Internet Security – Not Just About Naughty Pictures
Internet security has been in the news recently. And now that Anthony Wiener has admitted that he, and not some mischievous hacker, was the one that sent that naughty picture to a college coed, maybe we can turn our focus to the estimated $10 trillion in global online transactions that may not be as secure as we would all like. Well, maybe not all of us. The hackers out there like things just the way they are.
But the U.S. Department of Commerce is concerned enough about all those cyber-dollars to have proposed a new policy framework to strengthen cybersecurity protections for online business.
“Our economy depends on the ability of companies to provide trusted, secure services online. As new cybersecurity threats evolve, it’s critical that we develop policies that better protect businesses and their customers to ensure the Internet remains an engine for economic growth,” said Commerce Secretary Gary Locke. “By increasing the adoption of standards and best practices, we are working with the private sector to promote innovation and business growth, while at the same time better protecting companies and consumers from hackers and cyber theft.”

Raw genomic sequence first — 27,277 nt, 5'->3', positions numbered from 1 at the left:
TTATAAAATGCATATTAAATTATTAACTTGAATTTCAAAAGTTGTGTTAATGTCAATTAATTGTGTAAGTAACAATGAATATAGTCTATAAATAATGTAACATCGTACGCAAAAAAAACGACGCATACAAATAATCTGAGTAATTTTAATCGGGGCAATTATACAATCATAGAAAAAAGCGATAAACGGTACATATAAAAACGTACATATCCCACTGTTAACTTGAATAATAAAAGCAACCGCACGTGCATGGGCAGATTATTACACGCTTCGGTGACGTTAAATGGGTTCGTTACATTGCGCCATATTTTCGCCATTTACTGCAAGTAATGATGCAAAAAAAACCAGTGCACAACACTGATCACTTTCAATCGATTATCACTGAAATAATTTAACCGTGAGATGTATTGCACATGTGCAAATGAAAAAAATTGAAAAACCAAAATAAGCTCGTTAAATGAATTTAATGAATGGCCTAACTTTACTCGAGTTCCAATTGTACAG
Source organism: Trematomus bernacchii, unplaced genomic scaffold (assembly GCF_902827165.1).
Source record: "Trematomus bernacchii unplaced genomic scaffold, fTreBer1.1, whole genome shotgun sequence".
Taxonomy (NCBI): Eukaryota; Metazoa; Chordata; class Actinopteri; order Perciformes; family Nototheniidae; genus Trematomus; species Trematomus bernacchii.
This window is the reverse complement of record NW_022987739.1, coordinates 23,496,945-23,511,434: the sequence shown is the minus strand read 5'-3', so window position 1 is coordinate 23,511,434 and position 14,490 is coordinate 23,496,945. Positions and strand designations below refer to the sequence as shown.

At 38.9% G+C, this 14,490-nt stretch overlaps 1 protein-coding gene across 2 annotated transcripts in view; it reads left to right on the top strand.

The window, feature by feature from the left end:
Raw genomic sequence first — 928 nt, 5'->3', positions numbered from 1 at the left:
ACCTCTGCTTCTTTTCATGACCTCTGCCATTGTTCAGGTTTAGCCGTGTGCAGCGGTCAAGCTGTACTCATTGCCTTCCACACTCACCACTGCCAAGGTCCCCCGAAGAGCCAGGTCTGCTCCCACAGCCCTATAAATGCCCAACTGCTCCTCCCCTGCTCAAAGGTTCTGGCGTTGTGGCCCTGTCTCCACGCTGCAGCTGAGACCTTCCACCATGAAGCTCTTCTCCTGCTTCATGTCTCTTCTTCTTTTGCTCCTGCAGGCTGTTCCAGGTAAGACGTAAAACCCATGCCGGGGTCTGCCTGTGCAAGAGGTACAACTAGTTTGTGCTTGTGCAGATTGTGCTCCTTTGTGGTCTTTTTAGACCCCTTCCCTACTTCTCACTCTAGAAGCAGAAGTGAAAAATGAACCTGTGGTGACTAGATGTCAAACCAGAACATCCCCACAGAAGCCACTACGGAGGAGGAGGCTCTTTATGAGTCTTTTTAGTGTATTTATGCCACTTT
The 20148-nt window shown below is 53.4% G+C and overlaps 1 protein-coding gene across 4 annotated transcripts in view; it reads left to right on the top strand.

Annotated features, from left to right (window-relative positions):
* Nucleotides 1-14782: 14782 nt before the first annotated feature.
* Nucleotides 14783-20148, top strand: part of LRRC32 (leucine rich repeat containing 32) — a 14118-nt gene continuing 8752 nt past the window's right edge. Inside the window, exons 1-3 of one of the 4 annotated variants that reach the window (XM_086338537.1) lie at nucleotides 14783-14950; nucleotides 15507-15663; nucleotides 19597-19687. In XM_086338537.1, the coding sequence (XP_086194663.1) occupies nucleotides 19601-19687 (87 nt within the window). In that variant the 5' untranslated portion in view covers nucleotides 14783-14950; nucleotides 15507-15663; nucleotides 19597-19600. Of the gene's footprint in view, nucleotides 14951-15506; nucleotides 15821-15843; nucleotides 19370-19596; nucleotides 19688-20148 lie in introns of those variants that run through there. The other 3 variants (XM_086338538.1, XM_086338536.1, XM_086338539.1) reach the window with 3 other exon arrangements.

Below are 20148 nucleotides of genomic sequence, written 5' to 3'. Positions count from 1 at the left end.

The report, developed by the Department’s Internet Policy Task Force, makes a number of specific recommendations for reducing I3S vulnerabilities:
- Establish nationally recognized but voluntary codes of conduct to minimize cybersecurity vulnerabilities. For example, the report recommends that businesses employ present-day best practices, such as automated security, to combat cybersecurity threats and that they implement the Domain Name System Security (DNSSEC) protocol extensions on the domains that host key Web sites. DNSSEC provides a way to ensure that users are validly delivered to the web addresses they request and are not hijacked.
- Developing incentives to combat cybersecurity threats. The report also recommends exploring and identifying incentives that could include reducing “cyberinsurance” premiums for companies that adopt best practices and openly share details about cyberattacks for the benefit of other businesses.
- Improve public understanding of cybersecurity vulnerabilities through education and research. Programs like the National Initiative for Cybersecurity Education should target awareness and training to the I3S and develop methods for cost/benefit analyses for cybersecurity expenditures.
- Enhance international collaboration on cybersecurity best practices to support expanded global markets for U.S. products. This should include enhanced sharing of research and development goals, standards, and policies that support innovation and economic growth.